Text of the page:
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Steel Making

This steel like any other steel when distorted by cold worki...

Hardness Testing
The word hardness is used to express various properties of me...

Take Time For Hardening
Uneven heating and poor quenching has caused loss of many ve...

Forging High-speed Steel
Heat very slowly and carefully to from 1,800 to 2,000 deg.F....

Properties Of Steel
Steels are known by certain tests. Early tests were more or l...

The Leeds And Northrup Potentiometer System
The potentiometer pyrometer system is both flexible and subst...

Rate Of Absorption
According to Guillet, the absorption of carbon is favored by ...

Highly Stressed Parts
The highly stressed parts on the Liberty engine consisted of ...

Tool Or Crucible Steel
Crucible steel can be annealed either in muffled furnace or b...

For Milling Cutters And Formed Tools
FORGING.--Forge as before.--ANNEALING.--Place the steel in a ...

Protectors For Thermo-couples
Thermo-couples must be protected from the danger of mechanica...

Heat Treatment Of Axles
Parts of this general type should be heat-treated to show the...

The Packing Department
In Fig. 56 is shown the packing pots where the work is packe...

Separating The Work From The Compound
During the pulling of the heat, the pots are dumped upon a ca...

The Effect
The heating at 1,600 deg.F. gives the first heat treatment w...

Chromium when alloyed with steel, has the characteristic func...

Classifications Of Steel
Among makers and sellers, carbon tool-steels are classed by g...

Annealing Alloy Steel
The term alloy steel, from the steel maker's point of view, r...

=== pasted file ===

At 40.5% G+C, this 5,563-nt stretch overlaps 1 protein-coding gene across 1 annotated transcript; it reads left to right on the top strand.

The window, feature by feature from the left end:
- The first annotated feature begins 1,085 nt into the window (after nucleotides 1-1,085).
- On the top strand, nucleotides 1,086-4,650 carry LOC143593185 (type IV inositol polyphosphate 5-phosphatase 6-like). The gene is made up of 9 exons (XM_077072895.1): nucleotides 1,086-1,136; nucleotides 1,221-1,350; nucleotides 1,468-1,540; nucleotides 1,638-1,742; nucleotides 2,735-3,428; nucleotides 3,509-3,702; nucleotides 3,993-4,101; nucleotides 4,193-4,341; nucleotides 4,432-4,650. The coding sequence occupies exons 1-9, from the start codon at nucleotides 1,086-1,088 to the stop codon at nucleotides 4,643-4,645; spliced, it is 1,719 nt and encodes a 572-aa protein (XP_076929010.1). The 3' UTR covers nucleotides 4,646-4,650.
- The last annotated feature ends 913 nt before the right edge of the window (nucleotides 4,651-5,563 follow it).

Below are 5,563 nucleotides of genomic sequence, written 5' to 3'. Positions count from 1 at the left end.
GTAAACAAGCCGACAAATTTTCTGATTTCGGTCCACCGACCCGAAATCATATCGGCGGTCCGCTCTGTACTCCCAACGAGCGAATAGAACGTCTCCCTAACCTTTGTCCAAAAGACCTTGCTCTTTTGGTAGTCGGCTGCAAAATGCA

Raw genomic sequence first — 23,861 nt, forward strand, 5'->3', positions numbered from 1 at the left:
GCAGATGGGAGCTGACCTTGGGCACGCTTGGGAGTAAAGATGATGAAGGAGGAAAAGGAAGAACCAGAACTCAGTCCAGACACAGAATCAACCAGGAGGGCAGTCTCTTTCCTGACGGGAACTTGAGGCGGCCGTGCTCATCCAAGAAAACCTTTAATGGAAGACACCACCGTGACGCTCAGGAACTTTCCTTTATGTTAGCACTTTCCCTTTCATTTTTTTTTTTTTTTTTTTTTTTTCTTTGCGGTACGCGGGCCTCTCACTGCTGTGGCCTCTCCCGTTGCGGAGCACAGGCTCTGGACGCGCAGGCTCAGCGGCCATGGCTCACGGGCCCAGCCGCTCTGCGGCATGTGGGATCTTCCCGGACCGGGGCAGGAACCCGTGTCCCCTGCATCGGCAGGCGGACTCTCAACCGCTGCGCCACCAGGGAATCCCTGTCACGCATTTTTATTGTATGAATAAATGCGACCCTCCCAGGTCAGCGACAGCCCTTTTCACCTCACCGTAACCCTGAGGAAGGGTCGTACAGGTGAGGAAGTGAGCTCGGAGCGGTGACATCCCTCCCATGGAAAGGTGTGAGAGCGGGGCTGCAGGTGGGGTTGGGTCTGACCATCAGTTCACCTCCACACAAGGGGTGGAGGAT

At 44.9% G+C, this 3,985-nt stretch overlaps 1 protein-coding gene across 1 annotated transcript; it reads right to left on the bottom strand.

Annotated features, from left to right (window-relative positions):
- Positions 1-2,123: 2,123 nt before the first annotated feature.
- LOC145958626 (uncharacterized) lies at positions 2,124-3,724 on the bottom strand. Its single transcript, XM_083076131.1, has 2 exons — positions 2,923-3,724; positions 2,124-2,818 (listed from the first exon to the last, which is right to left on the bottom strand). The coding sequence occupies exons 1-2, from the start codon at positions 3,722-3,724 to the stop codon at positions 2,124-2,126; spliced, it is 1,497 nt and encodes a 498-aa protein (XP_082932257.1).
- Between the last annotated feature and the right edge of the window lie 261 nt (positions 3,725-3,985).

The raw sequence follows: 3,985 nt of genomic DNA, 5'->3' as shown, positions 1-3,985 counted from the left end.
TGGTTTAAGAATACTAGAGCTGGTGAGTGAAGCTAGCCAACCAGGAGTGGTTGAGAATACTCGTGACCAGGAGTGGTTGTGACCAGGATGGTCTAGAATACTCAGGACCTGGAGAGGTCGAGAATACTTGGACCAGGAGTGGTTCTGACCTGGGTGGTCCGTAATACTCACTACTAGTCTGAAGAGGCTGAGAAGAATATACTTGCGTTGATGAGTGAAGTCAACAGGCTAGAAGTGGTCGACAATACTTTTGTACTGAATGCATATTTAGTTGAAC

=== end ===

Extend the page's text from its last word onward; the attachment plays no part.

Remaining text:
Standard Analysis
The selection of a standard analysis by the manufacturer is t...

Preparing Parts For Local Case-hardening
At the works of the Dayton Engineering Laboratories Company, ...

Temperatures To Use


As soon as the temperature of the steel reaches
100 deg.C. (212 deg.F.) the transformation begins, increasing in intensity
as the temperature is raised, until finally when the lower critical
range is reached, the steel has been all changed into the ordinary
constituents of unhardened steels.

If a piece of polished steel is heated in an ordinary furnace, a
thin film of oxides will form on its surface. The colors of this
film change with temperature, and so, in tempering, they are generally
used as an indication of the temperature of the steel. The steel
should have at least one polished face so that this film of oxides
may be seen.

An alternative method to the determination of temper by color is
to temper by heating in an oil or salt bath. Oil baths can be used
up to temperatures of 500 deg.F.; above this, fused-salt baths are
required. The article to be tempered is put into the bath, brought
up to and held at the required temperature for a certain length
of time, and then cooled, either rapidly or slowly. This takes
longer than the color method, but with low temperatures the results
are more satisfactory, because the temperature of the bath can
be controlled with a pyrometer. The tempering temperatures given
in the following table are taken from a handbook issued by the
Midvale Steel Company.

Temperature Temperature
for 1 hr. for 8 min.
--------------- Color --------------- Uses
Deg. F.Deg. C. Deg. F.Deg. C.
370 188 Faint yellow 460 238 Scrapers, brass-turning tools,
reamers, taps, milling cutters,
saw teeth.
390 199 Light straw 510 265 Twist drills, lathe tools,
planer tools, finishing tools
410 210 Dark straw 560 293 Stone tools, hammer faces,
chisels for hard work, boring
430 221 Brown 610 321 Trephining tools, stamps.
450 232 Purple 640 337 Cold chisels for ordinary work,
carpenters' tools, picks, cold
punches, shear blades, slicing
tools, slotter tools.
490 254 Dark blue 660 343 Hot chisels, tools for hot
work, springs.
510 265 Light blue 710 376 Springs, screw drivers.

It will be noted that two sets of temperatures are shown, one being
specified for a time interval of 8 min. and the other for 1 hr. For
the finest work the longer time is preferable, while for ordinary
rough work 8 min. is sufficient, after the steel has reached the
specified temperature.

The rate of cooling after tempering seems to be immaterial, and
the piece can be cooled at any rate, providing that in large pieces
it is sufficiently slow to prevent strains.

Next: Knowing What Takes Place
Previous: The Theory Of Tempering

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